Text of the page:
From forensic psychologist to Regional Public Service Commissioner.
When Ben Clark sits down with agencies, he likes to start the conversation with a simple question: “What are the problems that you can't solve on your own?''
As someone whose role is to help provide joined-up solutions, it's a good place to start.
But while it is a simple question, it inevitably throws up some complicated conversations.
"When you're dealing with community systems they are naturally complex,” says Ben.
“And much as we want to keep things simple, complex issues often require complex responses.”
It's those sort of responses that Ben has dedicated his work to over the past four years as a Regional Public Service Commissioner (RPSC).
Based in Christchurch, Ben is RPSC for Canterbury and the Chatham Islands, and one of 12 working across 15 regions on behalf of the Public Service.
Employed by individual government departments, they help join-up Public Service efforts with stakeholders in the community to define priorities and improve services and outcomes. They can also escalate issues to senior public service decision makers where necessary.
The approach acknowledges that iwi and other Māori groups and regional stakeholders (including Pasifika, local government, business, ethnic and community groups) know the realities of their communities and hold valuable insights into what can work to improve their wellbeing.
He says that his role is about trying to better connect various agencies, as problems often arise at the edges where agencies meet.
This invariably leads to asking for more flexibility, or doing things in a way they haven't traditionally been done.
“You can get into difficulties when you start asking people to get out of their swim lane, but that's sometimes where the solution lies,” says Ben.
“For example, if we step back a little from this area we usually operate in, and you step forward a little into this area you don't usually operate in, we might get a better outcome.”
One such example of a better outcome is in the Chatham Islands, where Ben's team helped to bring four local entities together to speak to government with a single voice.
Rather than pitching individually, the group – called Kahui Manu Tāiko – produced a joint investment strategy, which articulated shared economic and wellbeing priorities and goals. Each goal was linked to specific government agencies asking for support, allowing the community to be "much clearer about what they want and why", Ben says.
Another example comes from Christchurch, where Ben has been helping to coordinate a collective response to emergency housing. There are over 300 whānau with tamariki living in emergency housing across Canterbury.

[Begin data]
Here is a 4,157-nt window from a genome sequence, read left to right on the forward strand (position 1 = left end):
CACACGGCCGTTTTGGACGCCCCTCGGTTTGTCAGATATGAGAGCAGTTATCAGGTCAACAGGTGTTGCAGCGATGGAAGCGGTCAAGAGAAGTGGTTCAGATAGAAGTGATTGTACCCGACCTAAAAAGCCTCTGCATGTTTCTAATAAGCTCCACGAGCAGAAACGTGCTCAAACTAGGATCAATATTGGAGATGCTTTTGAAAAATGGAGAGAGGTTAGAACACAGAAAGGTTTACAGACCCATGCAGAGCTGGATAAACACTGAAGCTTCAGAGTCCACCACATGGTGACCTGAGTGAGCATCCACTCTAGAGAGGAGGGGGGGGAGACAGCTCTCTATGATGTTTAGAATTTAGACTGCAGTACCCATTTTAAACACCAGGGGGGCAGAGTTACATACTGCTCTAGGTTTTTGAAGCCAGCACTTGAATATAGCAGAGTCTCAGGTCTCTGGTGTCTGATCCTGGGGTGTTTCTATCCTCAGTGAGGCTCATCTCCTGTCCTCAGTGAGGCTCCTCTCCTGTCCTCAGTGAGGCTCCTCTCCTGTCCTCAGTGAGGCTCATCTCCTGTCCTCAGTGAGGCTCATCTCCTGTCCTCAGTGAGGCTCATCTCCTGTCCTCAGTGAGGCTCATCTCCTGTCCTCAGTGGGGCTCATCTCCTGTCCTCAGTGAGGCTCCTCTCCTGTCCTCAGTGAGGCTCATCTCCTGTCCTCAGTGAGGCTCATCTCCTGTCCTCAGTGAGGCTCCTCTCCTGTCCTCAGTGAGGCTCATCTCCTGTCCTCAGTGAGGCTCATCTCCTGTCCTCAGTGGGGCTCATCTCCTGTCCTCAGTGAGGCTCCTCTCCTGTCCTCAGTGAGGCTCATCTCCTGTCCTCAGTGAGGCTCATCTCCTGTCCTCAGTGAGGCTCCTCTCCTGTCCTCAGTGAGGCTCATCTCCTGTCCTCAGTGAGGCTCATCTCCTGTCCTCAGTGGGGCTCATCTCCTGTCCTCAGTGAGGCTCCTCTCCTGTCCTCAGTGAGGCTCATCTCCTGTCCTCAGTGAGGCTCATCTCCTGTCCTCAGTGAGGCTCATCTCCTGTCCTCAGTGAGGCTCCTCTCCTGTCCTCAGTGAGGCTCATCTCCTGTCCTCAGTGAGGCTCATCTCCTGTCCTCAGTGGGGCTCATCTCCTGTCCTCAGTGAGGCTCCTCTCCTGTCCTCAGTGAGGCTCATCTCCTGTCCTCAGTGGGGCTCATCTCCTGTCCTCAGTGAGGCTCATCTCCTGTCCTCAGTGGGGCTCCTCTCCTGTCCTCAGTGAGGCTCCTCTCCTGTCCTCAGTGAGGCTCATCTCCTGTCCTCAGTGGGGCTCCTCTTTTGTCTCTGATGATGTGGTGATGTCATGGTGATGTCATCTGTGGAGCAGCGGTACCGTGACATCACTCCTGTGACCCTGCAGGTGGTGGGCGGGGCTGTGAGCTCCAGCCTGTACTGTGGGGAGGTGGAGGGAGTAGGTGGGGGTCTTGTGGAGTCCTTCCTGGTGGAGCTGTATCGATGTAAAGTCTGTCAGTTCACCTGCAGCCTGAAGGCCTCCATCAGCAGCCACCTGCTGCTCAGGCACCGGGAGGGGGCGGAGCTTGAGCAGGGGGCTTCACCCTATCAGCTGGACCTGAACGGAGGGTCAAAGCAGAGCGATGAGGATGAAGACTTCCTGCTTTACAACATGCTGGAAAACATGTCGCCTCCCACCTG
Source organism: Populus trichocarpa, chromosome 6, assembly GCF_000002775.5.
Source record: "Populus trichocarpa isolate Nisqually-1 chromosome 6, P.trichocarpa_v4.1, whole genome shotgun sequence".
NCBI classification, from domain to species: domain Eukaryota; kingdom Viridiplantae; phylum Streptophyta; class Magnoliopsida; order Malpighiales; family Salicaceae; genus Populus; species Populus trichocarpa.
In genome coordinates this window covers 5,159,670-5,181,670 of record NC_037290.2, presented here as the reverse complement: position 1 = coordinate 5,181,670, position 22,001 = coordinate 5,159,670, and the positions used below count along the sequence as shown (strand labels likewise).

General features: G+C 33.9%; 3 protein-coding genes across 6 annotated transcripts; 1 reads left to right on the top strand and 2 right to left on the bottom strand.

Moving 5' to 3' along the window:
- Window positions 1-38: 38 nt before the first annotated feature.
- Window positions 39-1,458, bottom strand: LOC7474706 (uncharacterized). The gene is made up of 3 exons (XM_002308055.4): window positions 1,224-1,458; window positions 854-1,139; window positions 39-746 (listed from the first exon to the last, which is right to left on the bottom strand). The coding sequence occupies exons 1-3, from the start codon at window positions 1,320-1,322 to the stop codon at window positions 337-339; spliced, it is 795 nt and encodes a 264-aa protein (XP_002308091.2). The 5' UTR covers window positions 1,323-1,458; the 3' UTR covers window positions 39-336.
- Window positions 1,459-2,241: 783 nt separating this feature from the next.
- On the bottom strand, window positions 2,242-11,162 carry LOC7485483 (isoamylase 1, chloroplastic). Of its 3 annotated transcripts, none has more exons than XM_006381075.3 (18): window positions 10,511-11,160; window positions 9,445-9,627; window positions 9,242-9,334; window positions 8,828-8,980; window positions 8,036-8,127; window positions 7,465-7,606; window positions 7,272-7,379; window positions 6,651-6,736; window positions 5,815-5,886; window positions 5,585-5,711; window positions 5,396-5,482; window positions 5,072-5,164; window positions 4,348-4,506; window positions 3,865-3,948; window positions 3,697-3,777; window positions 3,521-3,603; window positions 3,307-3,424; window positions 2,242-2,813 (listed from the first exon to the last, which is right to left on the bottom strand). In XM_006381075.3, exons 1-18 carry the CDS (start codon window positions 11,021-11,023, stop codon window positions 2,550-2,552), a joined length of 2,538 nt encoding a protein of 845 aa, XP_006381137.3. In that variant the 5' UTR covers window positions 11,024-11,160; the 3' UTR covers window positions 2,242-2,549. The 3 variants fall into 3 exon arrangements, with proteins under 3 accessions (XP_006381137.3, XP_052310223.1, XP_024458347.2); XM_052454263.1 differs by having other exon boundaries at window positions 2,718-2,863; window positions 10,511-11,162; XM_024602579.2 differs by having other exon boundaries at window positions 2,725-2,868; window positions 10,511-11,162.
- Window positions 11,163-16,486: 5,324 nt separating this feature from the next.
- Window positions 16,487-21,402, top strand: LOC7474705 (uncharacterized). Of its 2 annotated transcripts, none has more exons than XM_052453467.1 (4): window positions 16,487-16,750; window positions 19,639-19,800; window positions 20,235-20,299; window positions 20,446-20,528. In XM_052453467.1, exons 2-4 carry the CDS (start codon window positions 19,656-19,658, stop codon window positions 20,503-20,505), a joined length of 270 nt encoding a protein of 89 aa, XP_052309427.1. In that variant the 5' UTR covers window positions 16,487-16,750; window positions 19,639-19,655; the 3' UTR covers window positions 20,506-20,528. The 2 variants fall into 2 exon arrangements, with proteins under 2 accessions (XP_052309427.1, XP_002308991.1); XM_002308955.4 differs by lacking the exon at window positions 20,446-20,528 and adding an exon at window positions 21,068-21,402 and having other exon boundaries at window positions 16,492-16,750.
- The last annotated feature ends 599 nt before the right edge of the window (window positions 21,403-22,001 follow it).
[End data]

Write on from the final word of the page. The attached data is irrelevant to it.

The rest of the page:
To better understand what service provisions are currently in place, a working group is being chaired by Ministry of Social Development and Kainga Ora, with support from the Regional Public Service Team.
They are working with the Ministry of Housing and Urban Development, Te Whatu Ora, Corrections and Ministry of Education to help determine how to collectively strengthen support going forward.
One of the original RSPCs, Ben is the only justice sector representative, combining his Public Service role with the position of Chief Adviser System Transformation for the Department of Corrections Ara Poutama.
He started his career as a forensic psychologist in the Prison Service in England where he was mainly involved in the rehabilitation of prisoners and advising parole board and court decisions.
After attaining a Masters in Criminology, Ben moved into a role as an Inspector with HM Inspector of Probation and was part of the multi-agency review teams established to assess Youth Offending Teams.
Ben says that working for Corrections has given him good experience of taking a long-term, holistic view of problem-solving.
“I think that Corrections can be perceived by some as being the ambulance at the bottom of the cliff, but like a lot of people in the sector, I'm motivated by affecting inter-generational change.
“We end up dealing with people with complex issues, who can have a lot of history with a number of different public services.”
So, what is the ultimate goal?
“It's a bit of a cliché, but the concept of there being 'no wrong door’ for people who come to us, where we are triaging what individuals need and then lining up the right services based on those needs.
“We are often good at doing this for reviews, when we're working out what went wrong in the past. We need to be better at doing it in advance, to get ahead of the problems – which we are – but there is more work to be done.”